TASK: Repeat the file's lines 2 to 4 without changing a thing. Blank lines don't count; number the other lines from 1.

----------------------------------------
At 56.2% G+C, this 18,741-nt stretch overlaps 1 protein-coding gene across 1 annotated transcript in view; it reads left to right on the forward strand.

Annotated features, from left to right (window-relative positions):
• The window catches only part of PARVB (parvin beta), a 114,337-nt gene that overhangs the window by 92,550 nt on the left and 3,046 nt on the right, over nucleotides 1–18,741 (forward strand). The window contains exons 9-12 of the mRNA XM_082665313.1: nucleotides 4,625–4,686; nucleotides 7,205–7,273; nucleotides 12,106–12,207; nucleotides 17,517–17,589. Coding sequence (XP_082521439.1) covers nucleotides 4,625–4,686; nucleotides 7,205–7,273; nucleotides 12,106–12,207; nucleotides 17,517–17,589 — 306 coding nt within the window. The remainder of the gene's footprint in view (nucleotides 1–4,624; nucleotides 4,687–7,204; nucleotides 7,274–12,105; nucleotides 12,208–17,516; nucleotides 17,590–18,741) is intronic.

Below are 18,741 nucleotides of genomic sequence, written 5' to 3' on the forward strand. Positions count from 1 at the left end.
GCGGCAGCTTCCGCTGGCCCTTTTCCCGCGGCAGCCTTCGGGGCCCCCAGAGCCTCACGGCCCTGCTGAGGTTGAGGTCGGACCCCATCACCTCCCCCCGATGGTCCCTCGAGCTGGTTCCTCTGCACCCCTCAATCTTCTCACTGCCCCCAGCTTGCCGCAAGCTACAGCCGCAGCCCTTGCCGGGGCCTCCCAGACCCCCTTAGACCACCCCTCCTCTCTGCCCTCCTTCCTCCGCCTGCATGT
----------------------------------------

Annotated features, from left to right (window-relative positions):
• The window catches only part of PARVB (parvin beta), a 114,337-nt gene that overhangs the window by 92,550 nt on the left and 3,046 nt on the right, over nucleotides 1–18,741 (forward strand). The window contains exons 9-12 of the mRNA XM_082665313.1: nucleotides 4,625–4,686; nucleotides 7,205–7,273; nucleotides 12,106–12,207; nucleotides 17,517–17,589. Coding sequence (XP_082521439.1) covers nucleotides 4,625–4,686; nucleotides 7,205–7,273; nucleotides 12,106–12,207; nucleotides 17,517–17,589 — 306 coding nt within the window. The remainder of the gene's footprint in view (nucleotides 1–4,624; nucleotides 4,687–7,204; nucleotides 7,274–12,105; nucleotides 12,208–17,516; nucleotides 17,590–18,741) is intronic.

Below are 18,741 nucleotides of genomic sequence, written 5' to 3' on the forward strand. Positions count from 1 at the left end.